Nor would it promote the community centre's festival through its television stations, radio channels and magazine unless the centre paid for advertising.

"If the ACCC wants to pay for advertising we will be happy to put their ads on, but they cannot expect us to do it for free."


* Begins on February 14 and ends on February 2, 2011.
* The Tiger is the third in the cycle of the Chinese Zodiac, which consists of 12 animal signs.
* It is a sign of courage, and revered as the sign that wards off the three main disasters of a household - fire, thieves and ghosts.
By Lincoln Tan | Email Lincoln
By Lincoln Tan
4:00 AM Monday Jan 11, 2010

Friday, January 01, 2010

Wrangle over site for Chinese garden

Councillors knock back donors' preference for Auckland Domain or Western Springs

An $8 million traditional walled Chinese garden planned for Auckland has become a political headache instead of a place of spiritual escape.

The Auckland Chinese Garden Steering Committee's preferred sites of the Domain or Western Springs have been knocked back by the Auckland City Council.

The steering committee is made up of 12 prominent Chinese representatives and is co-chaired by architect Ron Sang and community leader Kai Luey.

The council's arts, culture and recreation committee likes the idea of a central 3000sq m to 4000sq m Chinese garden on park land, just not at the duck pond area in the Domain or at Western Springs.

Gaining resource consent for the Domain, an archaeological and geological site of significance, is considered extremely problematic. Western Springs is thought to be too heavily used informally and for events such as Pasifika.

On the recommendation of open space planner Joseph Zou, the councillors have suggested a site on the 4.5ha headland park at the Tank Farm that is still 10 to 15 years away; a 2700sq m site in Cook St, bought by the council in 2008 and leased to Placemakers; or the western side of Victoria Park once the tunnel to widen the Northern Motorway bottleneck is completed by 2013.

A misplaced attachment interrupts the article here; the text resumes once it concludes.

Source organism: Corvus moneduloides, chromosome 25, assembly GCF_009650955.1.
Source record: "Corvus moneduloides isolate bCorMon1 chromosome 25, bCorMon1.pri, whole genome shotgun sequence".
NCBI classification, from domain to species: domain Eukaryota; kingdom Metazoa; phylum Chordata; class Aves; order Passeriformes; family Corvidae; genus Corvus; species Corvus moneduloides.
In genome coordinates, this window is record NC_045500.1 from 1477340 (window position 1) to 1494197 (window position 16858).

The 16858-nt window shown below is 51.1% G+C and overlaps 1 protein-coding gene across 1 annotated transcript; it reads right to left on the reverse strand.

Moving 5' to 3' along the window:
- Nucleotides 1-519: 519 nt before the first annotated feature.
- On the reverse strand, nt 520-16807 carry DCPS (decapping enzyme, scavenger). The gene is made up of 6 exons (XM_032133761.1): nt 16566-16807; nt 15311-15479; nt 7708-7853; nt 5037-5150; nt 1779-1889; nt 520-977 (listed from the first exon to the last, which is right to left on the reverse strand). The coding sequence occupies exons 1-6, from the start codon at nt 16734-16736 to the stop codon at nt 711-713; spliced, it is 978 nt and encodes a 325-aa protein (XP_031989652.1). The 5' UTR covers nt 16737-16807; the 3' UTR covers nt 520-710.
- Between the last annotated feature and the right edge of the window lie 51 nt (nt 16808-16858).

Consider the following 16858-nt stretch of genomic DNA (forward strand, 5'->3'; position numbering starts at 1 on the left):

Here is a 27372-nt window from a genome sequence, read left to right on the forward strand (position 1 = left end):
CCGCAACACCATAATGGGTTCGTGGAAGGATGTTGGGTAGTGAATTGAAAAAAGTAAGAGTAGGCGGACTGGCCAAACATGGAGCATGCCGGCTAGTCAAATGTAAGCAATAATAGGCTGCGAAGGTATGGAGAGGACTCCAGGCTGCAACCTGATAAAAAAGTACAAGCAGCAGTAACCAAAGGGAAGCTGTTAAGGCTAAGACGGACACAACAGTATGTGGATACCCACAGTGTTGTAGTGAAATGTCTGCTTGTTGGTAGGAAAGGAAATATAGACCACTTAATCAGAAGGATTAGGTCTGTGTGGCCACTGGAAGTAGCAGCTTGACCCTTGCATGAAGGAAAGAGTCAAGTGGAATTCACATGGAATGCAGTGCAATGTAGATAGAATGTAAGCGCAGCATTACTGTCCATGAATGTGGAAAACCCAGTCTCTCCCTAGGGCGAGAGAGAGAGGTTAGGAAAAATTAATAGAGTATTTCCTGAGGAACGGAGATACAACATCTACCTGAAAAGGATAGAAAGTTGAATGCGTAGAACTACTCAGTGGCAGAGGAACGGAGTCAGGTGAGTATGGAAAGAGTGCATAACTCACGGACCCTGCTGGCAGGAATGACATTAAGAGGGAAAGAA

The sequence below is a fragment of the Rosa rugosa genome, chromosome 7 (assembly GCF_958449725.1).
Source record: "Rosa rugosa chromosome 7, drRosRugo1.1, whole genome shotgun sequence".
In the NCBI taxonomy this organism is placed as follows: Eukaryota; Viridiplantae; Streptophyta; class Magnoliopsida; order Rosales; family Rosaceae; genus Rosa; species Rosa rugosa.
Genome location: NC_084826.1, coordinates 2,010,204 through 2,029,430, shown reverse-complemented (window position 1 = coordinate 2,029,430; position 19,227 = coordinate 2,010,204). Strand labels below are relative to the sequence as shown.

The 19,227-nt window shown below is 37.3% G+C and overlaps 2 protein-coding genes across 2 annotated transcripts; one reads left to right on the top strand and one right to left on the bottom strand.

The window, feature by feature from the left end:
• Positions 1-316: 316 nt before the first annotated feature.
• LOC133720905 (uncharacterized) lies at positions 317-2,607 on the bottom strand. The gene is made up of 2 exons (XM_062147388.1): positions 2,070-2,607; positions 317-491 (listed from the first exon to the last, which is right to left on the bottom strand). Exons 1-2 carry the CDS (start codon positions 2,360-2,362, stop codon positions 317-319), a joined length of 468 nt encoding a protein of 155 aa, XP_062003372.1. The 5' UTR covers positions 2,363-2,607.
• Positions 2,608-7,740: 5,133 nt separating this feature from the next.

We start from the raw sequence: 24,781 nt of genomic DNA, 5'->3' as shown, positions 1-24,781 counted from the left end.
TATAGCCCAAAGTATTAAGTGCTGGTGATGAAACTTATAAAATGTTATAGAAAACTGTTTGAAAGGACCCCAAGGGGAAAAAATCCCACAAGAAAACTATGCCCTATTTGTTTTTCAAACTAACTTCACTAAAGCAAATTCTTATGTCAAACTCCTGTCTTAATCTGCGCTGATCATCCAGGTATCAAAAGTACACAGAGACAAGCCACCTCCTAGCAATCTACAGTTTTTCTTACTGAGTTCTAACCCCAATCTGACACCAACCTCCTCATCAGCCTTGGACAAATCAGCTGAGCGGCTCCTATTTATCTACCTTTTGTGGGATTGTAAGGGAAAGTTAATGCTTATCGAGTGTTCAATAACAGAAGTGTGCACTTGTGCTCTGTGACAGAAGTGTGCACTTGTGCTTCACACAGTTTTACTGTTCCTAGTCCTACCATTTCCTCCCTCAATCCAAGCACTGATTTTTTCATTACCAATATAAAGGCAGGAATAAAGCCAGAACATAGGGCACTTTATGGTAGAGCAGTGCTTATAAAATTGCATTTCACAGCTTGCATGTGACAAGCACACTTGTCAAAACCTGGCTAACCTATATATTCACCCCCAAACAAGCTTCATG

Mr Sang said support from Auckland's 110,000-strong Chinese community for a garden had been excellent, but the council had given the steering committee something it was not happy about.

"I don't want to go to all this effort and find they give me a site that is not very good."

Mr Sang said the committee would consider the council's position and get back to it. "Anything to do with the council takes time."

The project, he said, would probably require five years of fundraising and three years of construction. A preliminary budget of $8 million includes $1 million from the Chinese community, $1 million from local government, $4 million from central Government, $1 million from community trusts and $1 million from Auckland City's sister city in China, Guangzhou, and overseas Chinese.

It is envisaged the garden would be on a similar scale to the Dunedin Chinese Garden, which opened last year to commemorate the contribution of Chinese people to the city, from the days of the Central Otago gold rush in the 1860s.

The Dunedin garden, covering 2500sq m and costing $7 million, was designed as a late Ming/early Ching scholar's garden, largely prefabricated in Shanghai and reassembled on site. It is centred on a large lake surrounded by several structures with an elaborate archway and 4m perimeter wall.

4:00 AM Wednesday Dec 23, 2009 By Bernard Orsman